Get breaking news alerts via email

Click here to manage your alerts
(Francisco Kjolseth | The Salt Lake Tribune) UTA has a media preview ride-along on the new Sugar House Streetcar on Wednesday, Dec. 4, 2013. Opening ceremonies are scheduled for Thursday and it opens to the public Saturday.
Downtown Salt Lake streetcar coming later, but what about now?
Transportation » Council to weigh mass-transit alternatives from U. to downtown Salt Lake City.
First Published Jul 28 2014 10:01 am • Last Updated Aug 02 2014 09:54 am

Although the Salt Lake City Council has been wishing for a downtown transit circulator for years, it remains just that — an unfulfilled dream.

But on Tuesday, the council will consider a proposal by Mayor Ralph Becker’s administration for a streetcar in the central business district.

At a glance

Council meeting Tuesday

The Salt Lake City Council is scheduled to discuss plans for a downtown streetcar at its Tuesday work session. The meeting begins at 2 p.m. in Room 326 at City Hall, 451 S. State St.

Join the Discussion
Post a Comment

The plan is to run a streetcar line from the University of Utah west on 100 South or 200 South to 400 West, where it would turn south and continue to 900 South. The cost is estimated at $100 million to $200 million.

Among other things, the hefty price tag means it’s years away. No funding mechanism has been identified. No time frame has been set. But the proposal has spawned a wider transit conversation among council members.

Councilwoman Erin Mendenhall wondered aloud why the council, the Becker administration and the Utah Transit Authority don’t consider a bus circulator in the near term — though she conceded that rail has its advantages because routes are permanent.

"What gets riders to use mass transit is a permanent option," she said. "But why don’t we do a circulator bus and see what ridership is?"

Easier said than done. UTA determines where to route its buses — not the council, not the mayor. By contrast, the city can build streetcar lines on its own, or in partnership with UTA.

Councilman Luke Garrott doesn’t see the latest streetcar proposal as a downtown circulator. It doesn’t provide an entire circuit, he said, and its east-west leg is "redundant," given that it’s just two to three blocks from the 400 South TRAX line.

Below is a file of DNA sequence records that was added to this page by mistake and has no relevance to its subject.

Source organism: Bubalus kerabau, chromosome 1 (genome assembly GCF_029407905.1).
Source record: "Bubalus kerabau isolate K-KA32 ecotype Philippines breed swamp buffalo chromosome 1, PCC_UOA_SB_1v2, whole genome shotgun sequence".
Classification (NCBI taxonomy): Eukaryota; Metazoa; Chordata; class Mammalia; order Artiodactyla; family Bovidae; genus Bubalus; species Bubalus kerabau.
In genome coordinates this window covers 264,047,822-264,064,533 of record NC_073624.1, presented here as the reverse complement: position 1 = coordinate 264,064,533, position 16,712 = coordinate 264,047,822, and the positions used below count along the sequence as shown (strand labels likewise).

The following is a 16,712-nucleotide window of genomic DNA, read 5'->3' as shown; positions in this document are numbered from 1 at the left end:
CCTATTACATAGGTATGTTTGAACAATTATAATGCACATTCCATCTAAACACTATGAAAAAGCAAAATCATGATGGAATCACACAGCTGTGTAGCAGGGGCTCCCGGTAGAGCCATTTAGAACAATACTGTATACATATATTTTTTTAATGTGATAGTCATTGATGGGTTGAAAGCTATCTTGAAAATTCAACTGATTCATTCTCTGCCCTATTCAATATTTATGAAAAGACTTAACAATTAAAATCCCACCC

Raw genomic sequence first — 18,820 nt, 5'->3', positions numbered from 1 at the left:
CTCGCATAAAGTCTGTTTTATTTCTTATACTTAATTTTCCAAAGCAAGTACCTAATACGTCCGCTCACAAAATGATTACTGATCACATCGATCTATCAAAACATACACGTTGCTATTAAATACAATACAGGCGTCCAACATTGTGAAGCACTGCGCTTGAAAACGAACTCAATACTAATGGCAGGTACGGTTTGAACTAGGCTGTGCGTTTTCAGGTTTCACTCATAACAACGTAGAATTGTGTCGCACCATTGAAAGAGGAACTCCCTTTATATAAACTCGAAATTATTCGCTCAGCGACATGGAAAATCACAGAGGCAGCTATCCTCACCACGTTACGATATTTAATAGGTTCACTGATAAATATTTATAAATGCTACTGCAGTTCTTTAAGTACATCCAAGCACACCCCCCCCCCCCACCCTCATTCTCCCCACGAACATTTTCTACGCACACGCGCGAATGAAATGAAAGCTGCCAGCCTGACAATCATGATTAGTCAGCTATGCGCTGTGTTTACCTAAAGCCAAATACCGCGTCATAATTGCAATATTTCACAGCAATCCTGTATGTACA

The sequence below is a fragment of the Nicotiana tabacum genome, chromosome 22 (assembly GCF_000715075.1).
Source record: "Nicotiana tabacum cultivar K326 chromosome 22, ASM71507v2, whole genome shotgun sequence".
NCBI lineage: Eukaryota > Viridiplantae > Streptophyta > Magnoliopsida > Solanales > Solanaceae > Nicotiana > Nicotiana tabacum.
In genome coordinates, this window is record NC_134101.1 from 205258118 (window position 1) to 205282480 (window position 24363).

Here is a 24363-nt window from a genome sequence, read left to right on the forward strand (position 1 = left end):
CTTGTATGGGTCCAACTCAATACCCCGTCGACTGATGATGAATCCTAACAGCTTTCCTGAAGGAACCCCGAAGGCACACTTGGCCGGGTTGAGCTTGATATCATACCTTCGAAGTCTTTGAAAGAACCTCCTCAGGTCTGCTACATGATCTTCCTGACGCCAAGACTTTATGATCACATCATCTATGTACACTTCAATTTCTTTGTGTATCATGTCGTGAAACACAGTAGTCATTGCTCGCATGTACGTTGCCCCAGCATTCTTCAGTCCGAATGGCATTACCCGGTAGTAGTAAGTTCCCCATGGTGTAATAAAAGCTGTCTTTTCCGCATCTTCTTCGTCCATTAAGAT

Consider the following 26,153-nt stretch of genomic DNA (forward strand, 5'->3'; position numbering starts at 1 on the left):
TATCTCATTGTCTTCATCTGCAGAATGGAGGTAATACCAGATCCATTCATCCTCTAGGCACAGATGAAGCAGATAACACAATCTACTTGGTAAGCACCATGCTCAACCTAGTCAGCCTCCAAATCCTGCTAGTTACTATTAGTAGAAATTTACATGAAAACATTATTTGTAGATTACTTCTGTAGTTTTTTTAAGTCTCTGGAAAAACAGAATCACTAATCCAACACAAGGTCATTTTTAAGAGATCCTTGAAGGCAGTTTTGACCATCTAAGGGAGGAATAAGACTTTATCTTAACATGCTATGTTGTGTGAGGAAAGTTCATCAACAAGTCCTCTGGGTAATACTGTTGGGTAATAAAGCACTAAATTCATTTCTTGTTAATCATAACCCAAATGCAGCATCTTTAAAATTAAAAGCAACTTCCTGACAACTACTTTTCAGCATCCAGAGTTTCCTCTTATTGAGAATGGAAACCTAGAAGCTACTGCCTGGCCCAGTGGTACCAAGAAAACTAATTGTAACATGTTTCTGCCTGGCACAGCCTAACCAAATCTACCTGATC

"A downtown circulator would be a boon for residents, workers and visitors," he said. "The streetcar doesn’t get us to a circulator and that is a huge missed opportunity."

Salt Lake City’s transit master plan won’t be completed until late 2015 or early 2016. Garrott said planning a downtown streetcar lacks context with an overall plan.

story continues below
story continues below

"There seems to be a disconnect on this project," he said. "This plan makes very little sense to me."

Although the master plan is more than a year away, transportation director Robin Hutcheson said earlier this year that it’s important to move forward with the downtown streetcar plan. Beyond providing better transportation around downtown, it would attract development investment and economic activity to the area.

The plan does lay out what is reasonable for a streetcar route, agreed Councilman Kyle LaMalfa. And the downtown streetcar plan does not stop other planning from going forward.

"This is work that has to be done, one way or another," LaMalfa said of transit planning.

Further, he noted, that while Salt Lake City can ask UTA for new bus routes, it cannot demand them.

Although the municipality could financially underwrite a new UTA bus route, it may not be economically feasible, LaMalfa said. Such a route could cost hundreds of thousands annually to operate, but fares would account for only 15 percent of the total.

"We’re in a Catch-22," LaMalfa said. "If the fares covered a lot more of the expense, we would have a little more control."

Nonetheless, Council Chairman Charlie Luke said the council must take the lead on bus routing because UTA has a regional commitment that does not necessarily prioritize Salt Lake City neighborhoods.

The city can find ways to add transit routes, he added, including partnering with other entities, such as the U., that also may be seeking more bus routes for employees and students.

"We have a responsibility to our residents," Luke said. "Our focus has to be on Salt Lake City."


Copyright 2014 The Salt Lake Tribune. All rights reserved. This material may not be published, broadcast, rewritten or redistributed.

Top Reader Comments Read All Comments Post a Comment
Click here to read all comments   Click here to post a comment

About Reader Comments

Reader comments on sltrib.com are the opinions of the writer, not The Salt Lake Tribune. We will delete comments containing obscenities, personal attacks and inappropriate or offensive remarks. Flagrant or repeat violators will be banned. If you see an objectionable comment, please alert us by clicking the arrow on the upper right side of the comment and selecting "Flag comment as inappropriate". If you've recently registered with Disqus or aren't seeing your comments immediately, you may need to verify your email address. To do so, visit disqus.com/account.
See more about comments here.
Staying Connected
Contests and Promotions
  • Search Obituaries
  • Place an Obituary

  • Search Cars
  • Search Homes
  • Search Jobs
  • Search Marketplace
  • Search Legal Notices

  • Other Services
  • Advertise With Us
  • Subscribe to the Newspaper
  • Access your e-Edition
  • Frequently Asked Questions
  • Contact a newsroom staff member
  • Access the Trib Archives
  • Privacy Policy
  • Missing your paper? Need to place your paper on vacation hold? For this and any other subscription related needs, click here or call 801.204.6100.